Post-Game Marriage Proposals Are Bad And We Must Render Them Extinct

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Far be it for me to yuck on someone’s yum—especially in the realm of true love—but the culture has fetishized post-game marriage proposals and we must render them extinct before it’s too late.

The topic was thrust back into the zeitgeist this week after a Florida State lineman inexplicably dropped down on one knee to propose to his girlfriend in the midst of the opposing team celebrating an embarrassing upset win.

Her: OMG YES! Can we celebrate at our favorite French restaurant?

Him: Uh, well, I have to go get naked with four dozen other guys first, then I’ll have to account for our awful protection to irritated beat reporters, then coach will likely belittle us for an hour. But after that, we can hit the Taco Bell 24-hour drive-thru. On me!

Her: I think we should see other people.

This proposal was roundly down-voted, but it’s just one bad post-game proposal in a rolodex of bad post-game proposals throughout time.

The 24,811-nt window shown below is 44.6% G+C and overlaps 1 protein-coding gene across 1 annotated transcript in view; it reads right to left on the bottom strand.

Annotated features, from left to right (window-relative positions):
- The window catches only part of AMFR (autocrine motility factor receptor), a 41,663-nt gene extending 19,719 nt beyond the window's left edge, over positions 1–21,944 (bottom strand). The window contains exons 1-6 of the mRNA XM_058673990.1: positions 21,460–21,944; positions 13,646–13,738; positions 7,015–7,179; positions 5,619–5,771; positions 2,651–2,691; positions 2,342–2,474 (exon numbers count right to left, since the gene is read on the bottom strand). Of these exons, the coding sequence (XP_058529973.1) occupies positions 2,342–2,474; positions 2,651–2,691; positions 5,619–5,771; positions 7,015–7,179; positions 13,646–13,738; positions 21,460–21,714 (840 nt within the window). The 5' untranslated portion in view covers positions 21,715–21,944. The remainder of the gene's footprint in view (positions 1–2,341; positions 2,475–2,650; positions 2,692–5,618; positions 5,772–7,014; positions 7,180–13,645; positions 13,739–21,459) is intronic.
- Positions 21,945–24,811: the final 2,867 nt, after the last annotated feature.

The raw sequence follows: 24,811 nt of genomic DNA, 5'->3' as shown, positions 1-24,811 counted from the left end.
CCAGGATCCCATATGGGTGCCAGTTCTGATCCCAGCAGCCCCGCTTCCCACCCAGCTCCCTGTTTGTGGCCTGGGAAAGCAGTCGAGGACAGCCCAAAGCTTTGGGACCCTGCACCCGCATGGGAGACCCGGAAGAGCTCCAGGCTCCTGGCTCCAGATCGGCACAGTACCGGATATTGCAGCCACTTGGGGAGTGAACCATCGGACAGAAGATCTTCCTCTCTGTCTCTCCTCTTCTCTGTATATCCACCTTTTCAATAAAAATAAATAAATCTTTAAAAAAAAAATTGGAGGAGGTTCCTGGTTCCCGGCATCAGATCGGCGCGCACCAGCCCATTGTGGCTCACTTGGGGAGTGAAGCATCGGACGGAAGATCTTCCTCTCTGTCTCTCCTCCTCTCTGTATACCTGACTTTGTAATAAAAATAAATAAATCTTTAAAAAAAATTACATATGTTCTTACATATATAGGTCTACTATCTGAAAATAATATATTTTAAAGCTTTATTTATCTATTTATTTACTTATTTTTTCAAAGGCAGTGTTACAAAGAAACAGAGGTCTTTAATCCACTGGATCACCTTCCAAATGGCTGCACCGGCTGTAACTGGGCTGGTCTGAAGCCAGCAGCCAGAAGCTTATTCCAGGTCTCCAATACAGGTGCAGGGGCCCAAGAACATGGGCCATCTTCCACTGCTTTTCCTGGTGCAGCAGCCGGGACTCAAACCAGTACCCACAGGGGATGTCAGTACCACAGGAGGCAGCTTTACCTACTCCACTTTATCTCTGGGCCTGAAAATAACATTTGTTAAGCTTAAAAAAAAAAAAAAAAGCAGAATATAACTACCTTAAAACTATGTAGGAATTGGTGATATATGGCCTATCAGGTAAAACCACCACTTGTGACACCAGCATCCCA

If you think I’m being unnecessarily critical, try to imagine your loved one appreciating a proposal under these circumstances.

Proposing At Work

Your job is a hindrance to the relationship. A roadblock. You miss all the important holidays with her family because of your obligations and she has to DVR 90 Day Fiancé because coach is running your ragged for losing to a team in the Ohio Valley Conference.

Around 53 Of Your Friends

The key word there is “your.” Despite the story you’re telling yourself, she probably doesn’t like your friends. She’s likely made one or two friends of their girlfriends, which makes group dates tolerable, but not enough to share the happiest moment of her like with your friend Todd.

With Swamp Ass

Why do the rest of us have to throw on a collared shirt, three squirts of Abercrombie Fierce and wait until sunset but these dudes are out here in blood-stained uniforms raining in their jock straps and we still classify this as romance? Ba-hum-bug!

With all that said, this may be the greatest proposal in the history of proposals. I am not married to this take.



Matt Keohan Avatar
Matt’s love of writing was born during a sixth grade assembly when it was announced that his essay titled “Why Drugs Are Bad” had taken first prize in D.A.R.E.’s grade-wide contest. The anti-drug people gave him a $50 savings bond for his brave contribution to crime-fighting, and upon the bond’s maturity 10 years later, he used it to buy his very first bag of marijuana.